Once you have the reader installed, launch the application, use the smart phone’s camera to display the QR code on the screen and either snap a picture or, depending on the application, the QR Code may be recognized automatically. Goggles needs you to snap a picture I-nigma will react when you get the code positioned inside the frame displayed on the screen. After your smart phone reads the code then it will react based on the information contained in the code, and do what it can do.
Now about that “Can Do”…
Right now there are two major uses for QR codes. The most common use is directing the phone’s browser to a web page of some kind, just like the one at the beginning of this post. Encode a URL as a QR Code then scan it with your smart phone. Your phone will open its browser and point you to the website. This is nice for a couple of reasons. First it saves the consumer the hassle for typing in a URL by hand. I know it’s a small thing but simple is usually better in all things. Second it lets them visit the website immediately while your marketing actions are fresh in their mind.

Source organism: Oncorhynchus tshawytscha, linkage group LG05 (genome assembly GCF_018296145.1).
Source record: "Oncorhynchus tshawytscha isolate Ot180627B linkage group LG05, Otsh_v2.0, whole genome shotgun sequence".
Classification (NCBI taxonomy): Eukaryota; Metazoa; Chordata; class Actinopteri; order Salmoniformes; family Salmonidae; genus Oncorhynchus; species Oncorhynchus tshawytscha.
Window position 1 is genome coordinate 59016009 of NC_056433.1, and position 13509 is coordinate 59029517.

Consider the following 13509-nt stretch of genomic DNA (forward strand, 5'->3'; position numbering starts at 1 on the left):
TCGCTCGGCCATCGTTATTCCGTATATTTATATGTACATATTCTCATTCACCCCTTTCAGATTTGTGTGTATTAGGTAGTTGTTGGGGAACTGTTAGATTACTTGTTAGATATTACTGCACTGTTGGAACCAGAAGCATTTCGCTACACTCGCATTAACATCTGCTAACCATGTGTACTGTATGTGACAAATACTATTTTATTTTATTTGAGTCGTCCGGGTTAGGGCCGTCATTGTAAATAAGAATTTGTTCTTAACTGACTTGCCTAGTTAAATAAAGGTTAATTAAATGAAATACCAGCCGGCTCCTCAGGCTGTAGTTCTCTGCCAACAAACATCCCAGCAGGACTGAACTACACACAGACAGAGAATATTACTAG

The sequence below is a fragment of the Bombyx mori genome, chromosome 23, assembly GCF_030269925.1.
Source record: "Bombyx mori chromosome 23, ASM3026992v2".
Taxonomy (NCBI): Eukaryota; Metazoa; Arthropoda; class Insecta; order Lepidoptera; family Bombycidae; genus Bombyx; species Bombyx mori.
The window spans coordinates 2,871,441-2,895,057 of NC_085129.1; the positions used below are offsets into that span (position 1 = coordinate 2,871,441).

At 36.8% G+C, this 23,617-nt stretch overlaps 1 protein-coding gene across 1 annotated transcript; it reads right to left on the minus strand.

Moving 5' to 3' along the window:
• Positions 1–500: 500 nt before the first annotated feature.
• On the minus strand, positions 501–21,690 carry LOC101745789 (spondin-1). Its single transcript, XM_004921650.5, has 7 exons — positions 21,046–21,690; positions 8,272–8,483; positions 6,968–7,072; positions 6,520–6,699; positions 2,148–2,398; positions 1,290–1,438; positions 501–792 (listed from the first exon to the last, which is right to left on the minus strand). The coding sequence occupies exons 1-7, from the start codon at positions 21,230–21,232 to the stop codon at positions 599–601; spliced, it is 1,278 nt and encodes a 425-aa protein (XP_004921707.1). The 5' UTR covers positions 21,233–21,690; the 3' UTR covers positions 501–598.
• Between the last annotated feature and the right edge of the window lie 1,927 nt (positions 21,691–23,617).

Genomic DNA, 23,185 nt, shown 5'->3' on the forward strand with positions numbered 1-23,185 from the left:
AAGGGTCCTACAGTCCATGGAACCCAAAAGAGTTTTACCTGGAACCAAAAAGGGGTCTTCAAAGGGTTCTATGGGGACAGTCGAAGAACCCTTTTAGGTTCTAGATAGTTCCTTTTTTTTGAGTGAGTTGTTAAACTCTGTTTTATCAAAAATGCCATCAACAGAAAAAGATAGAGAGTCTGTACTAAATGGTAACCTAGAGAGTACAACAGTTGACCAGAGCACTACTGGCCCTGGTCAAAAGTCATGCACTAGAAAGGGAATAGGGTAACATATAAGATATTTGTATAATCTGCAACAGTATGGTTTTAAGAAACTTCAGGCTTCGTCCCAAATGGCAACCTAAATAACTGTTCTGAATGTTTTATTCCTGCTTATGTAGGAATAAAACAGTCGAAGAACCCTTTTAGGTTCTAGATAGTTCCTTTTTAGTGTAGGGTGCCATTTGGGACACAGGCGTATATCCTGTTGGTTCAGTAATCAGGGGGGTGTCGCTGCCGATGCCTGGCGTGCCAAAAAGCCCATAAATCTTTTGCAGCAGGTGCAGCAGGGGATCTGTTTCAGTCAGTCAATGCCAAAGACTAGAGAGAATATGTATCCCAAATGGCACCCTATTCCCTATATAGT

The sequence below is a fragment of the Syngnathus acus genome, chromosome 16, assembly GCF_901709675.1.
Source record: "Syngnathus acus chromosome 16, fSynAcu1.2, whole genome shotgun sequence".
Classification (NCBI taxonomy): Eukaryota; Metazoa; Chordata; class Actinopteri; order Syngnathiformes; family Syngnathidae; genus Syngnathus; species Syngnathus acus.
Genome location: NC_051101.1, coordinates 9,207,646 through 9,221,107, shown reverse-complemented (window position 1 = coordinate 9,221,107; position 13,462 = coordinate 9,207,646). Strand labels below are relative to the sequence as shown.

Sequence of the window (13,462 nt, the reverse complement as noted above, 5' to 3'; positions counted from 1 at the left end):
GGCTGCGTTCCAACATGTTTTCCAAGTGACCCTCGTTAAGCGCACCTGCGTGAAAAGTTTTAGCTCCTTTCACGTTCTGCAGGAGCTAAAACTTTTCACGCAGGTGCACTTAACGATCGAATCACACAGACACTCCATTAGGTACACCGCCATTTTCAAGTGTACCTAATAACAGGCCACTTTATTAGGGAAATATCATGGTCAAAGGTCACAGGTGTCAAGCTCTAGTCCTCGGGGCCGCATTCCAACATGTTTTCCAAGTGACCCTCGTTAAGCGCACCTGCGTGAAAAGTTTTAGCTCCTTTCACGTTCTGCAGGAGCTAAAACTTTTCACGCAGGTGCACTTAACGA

The second big use right now, and one of my favorites, is the QR Code business card.
This is usually done by creating a V-Card, or meCard, then translating that code to a QR Code format. You can embed your name, address, phone, email, website and more in a QR so that a user can scan the code and get all the information entered into your contacts automatically. You don’t need to worry about losing a business card again. Just losing your phone, and frankly you are going to have bigger problems to worry about if that happens. Notice how their are a lot more squares in this code than the on above. The more information you put in the code the bigger it gets so don’t try to encode your entire company directory at one time.